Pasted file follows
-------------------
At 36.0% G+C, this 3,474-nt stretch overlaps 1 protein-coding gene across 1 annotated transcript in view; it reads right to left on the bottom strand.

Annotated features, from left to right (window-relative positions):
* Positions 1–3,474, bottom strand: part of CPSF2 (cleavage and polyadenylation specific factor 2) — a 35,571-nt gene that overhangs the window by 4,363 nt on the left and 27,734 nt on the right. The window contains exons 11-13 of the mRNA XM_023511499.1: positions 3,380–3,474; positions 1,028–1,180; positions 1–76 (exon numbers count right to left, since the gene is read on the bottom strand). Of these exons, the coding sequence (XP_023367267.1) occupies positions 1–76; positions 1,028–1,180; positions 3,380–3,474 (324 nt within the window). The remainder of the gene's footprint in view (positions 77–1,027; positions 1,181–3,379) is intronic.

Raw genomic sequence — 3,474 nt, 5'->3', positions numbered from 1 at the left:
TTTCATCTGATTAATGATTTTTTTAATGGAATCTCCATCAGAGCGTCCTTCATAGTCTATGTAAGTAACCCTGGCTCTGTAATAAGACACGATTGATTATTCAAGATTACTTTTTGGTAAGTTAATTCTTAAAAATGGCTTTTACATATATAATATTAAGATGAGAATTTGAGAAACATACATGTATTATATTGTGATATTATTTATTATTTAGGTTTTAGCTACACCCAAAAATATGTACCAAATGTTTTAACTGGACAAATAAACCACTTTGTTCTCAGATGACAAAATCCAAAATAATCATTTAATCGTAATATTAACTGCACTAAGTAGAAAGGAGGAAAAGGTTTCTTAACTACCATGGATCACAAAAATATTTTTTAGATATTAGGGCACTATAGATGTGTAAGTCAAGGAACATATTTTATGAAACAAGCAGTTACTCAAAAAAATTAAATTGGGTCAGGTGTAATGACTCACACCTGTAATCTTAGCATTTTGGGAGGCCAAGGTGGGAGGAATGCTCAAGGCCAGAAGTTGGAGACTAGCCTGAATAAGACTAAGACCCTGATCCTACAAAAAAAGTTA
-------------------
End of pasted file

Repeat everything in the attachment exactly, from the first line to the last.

At 36.0% G+C, this 3,474-nt stretch overlaps 1 protein-coding gene across 1 annotated transcript in view; it reads right to left on the bottom strand.

Annotated features, from left to right (window-relative positions):
* Positions 1–3,474, bottom strand: part of CPSF2 (cleavage and polyadenylation specific factor 2) — a 35,571-nt gene that overhangs the window by 4,363 nt on the left and 27,734 nt on the right. The window contains exons 11-13 of the mRNA XM_023511499.1: positions 3,380–3,474; positions 1,028–1,180; positions 1–76 (exon numbers count right to left, since the gene is read on the bottom strand). Of these exons, the coding sequence (XP_023367267.1) occupies positions 1–76; positions 1,028–1,180; positions 3,380–3,474 (324 nt within the window). The remainder of the gene's footprint in view (positions 77–1,027; positions 1,181–3,379) is intronic.

Raw genomic sequence — 3,474 nt, 5'->3', positions numbered from 1 at the left:
TTTCATCTGATTAATGATTTTTTTAATGGAATCTCCATCAGAGCGTCCTTCATAGTCTATGTAAGTAACCCTGGCTCTGTAATAAGACACGATTGATTATTCAAGATTACTTTTTGGTAAGTTAATTCTTAAAAATGGCTTTTACATATATAATATTAAGATGAGAATTTGAGAAACATACATGTATTATATTGTGATATTATTTATTATTTAGGTTTTAGCTACACCCAAAAATATGTACCAAATGTTTTAACTGGACAAATAAACCACTTTGTTCTCAGATGACAAAATCCAAAATAATCATTTAATCGTAATATTAACTGCACTAAGTAGAAAGGAGGAAAAGGTTTCTTAACTACCATGGATCACAAAAATATTTTTTAGATATTAGGGCACTATAGATGTGTAAGTCAAGGAACATATTTTATGAAACAAGCAGTTACTCAAAAAAATTAAATTGGGTCAGGTGTAATGACTCACACCTGTAATCTTAGCATTTTGGGAGGCCAAGGTGGGAGGAATGCTCAAGGCCAGAAGTTGGAGACTAGCCTGAATAAGACTAAGACCCTGATCCTACAAAAAAAGTTA